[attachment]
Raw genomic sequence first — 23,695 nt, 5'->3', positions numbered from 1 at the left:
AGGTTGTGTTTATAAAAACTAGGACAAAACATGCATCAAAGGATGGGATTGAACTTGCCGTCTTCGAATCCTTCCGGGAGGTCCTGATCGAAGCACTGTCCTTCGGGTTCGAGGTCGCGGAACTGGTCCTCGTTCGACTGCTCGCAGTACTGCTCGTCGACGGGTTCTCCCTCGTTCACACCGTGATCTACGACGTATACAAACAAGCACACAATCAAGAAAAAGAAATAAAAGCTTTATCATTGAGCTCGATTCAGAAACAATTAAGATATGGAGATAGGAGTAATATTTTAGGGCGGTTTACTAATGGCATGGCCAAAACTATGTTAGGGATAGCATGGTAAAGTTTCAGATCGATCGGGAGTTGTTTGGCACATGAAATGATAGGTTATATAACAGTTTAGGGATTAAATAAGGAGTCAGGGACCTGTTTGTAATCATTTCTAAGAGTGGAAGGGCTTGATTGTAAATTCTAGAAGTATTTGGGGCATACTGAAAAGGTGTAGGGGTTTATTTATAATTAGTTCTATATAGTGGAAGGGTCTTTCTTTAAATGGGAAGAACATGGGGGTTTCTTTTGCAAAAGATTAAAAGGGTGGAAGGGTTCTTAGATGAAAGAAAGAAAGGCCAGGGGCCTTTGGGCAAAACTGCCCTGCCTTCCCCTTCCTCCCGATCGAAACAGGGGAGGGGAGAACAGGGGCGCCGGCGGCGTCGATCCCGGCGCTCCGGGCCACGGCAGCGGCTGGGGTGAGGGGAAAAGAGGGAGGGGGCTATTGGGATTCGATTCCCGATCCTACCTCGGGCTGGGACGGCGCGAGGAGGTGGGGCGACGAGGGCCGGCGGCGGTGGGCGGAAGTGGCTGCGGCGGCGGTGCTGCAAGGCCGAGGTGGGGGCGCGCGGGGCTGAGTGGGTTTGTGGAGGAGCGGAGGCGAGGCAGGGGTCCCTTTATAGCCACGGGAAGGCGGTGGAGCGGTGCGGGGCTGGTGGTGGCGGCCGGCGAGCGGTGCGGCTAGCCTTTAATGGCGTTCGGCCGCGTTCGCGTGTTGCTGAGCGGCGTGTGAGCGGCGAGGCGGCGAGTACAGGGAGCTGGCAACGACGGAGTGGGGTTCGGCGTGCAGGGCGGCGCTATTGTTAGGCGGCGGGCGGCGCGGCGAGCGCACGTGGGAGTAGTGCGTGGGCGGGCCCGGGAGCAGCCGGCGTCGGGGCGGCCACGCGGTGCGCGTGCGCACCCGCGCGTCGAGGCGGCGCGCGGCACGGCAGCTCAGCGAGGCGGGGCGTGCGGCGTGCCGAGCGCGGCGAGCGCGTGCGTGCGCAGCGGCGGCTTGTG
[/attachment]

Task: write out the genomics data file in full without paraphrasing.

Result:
Raw genomic sequence first — 23,695 nt, 5'->3', positions numbered from 1 at the left:
AGGTTGTGTTTATAAAAACTAGGACAAAACATGCATCAAAGGATGGGATTGAACTTGCCGTCTTCGAATCCTTCCGGGAGGTCCTGATCGAAGCACTGTCCTTCGGGTTCGAGGTCGCGGAACTGGTCCTCGTTCGACTGCTCGCAGTACTGCTCGTCGACGGGTTCTCCCTCGTTCACACCGTGATCTACGACGTATACAAACAAGCACACAATCAAGAAAAAGAAATAAAAGCTTTATCATTGAGCTCGATTCAGAAACAATTAAGATATGGAGATAGGAGTAATATTTTAGGGCGGTTTACTAATGGCATGGCCAAAACTATGTTAGGGATAGCATGGTAAAGTTTCAGATCGATCGGGAGTTGTTTGGCACATGAAATGATAGGTTATATAACAGTTTAGGGATTAAATAAGGAGTCAGGGACCTGTTTGTAATCATTTCTAAGAGTGGAAGGGCTTGATTGTAAATTCTAGAAGTATTTGGGGCATACTGAAAAGGTGTAGGGGTTTATTTATAATTAGTTCTATATAGTGGAAGGGTCTTTCTTTAAATGGGAAGAACATGGGGGTTTCTTTTGCAAAAGATTAAAAGGGTGGAAGGGTTCTTAGATGAAAGAAAGAAAGGCCAGGGGCCTTTGGGCAAAACTGCCCTGCCTTCCCCTTCCTCCCGATCGAAACAGGGGAGGGGAGAACAGGGGCGCCGGCGGCGTCGATCCCGGCGCTCCGGGCCACGGCAGCGGCTGGGGTGAGGGGAAAAGAGGGAGGGGGCTATTGGGATTCGATTCCCGATCCTACCTCGGGCTGGGACGGCGCGAGGAGGTGGGGCGACGAGGGCCGGCGGCGGTGGGCGGAAGTGGCTGCGGCGGCGGTGCTGCAAGGCCGAGGTGGGGGCGCGCGGGGCTGAGTGGGTTTGTGGAGGAGCGGAGGCGAGGCAGGGGTCCCTTTATAGCCACGGGAAGGCGGTGGAGCGGTGCGGGGCTGGTGGTGGCGGCCGGCGAGCGGTGCGGCTAGCCTTTAATGGCGTTCGGCCGCGTTCGCGTGTTGCTGAGCGGCGTGTGAGCGGCGAGGCGGCGAGTACAGGGAGCTGGCAACGACGGAGTGGGGTTCGGCGTGCAGGGCGGCGCTATTGTTAGGCGGCGGGCGGCGCGGCGAGCGCACGTGGGAGTAGTGCGTGGGCGGGCCCGGGAGCAGCCGGCGTCGGGGCGGCCACGCGGTGCGCGTGCGCACCCGCGCGTCGAGGCGGCGCGCGGCACGGCAGCTCAGCGAGGCGGGGCGTGCGGCGTGCCGAGCGCGGCGAGCGCGTGCGTGCGCAGCGGCGGCTTGTG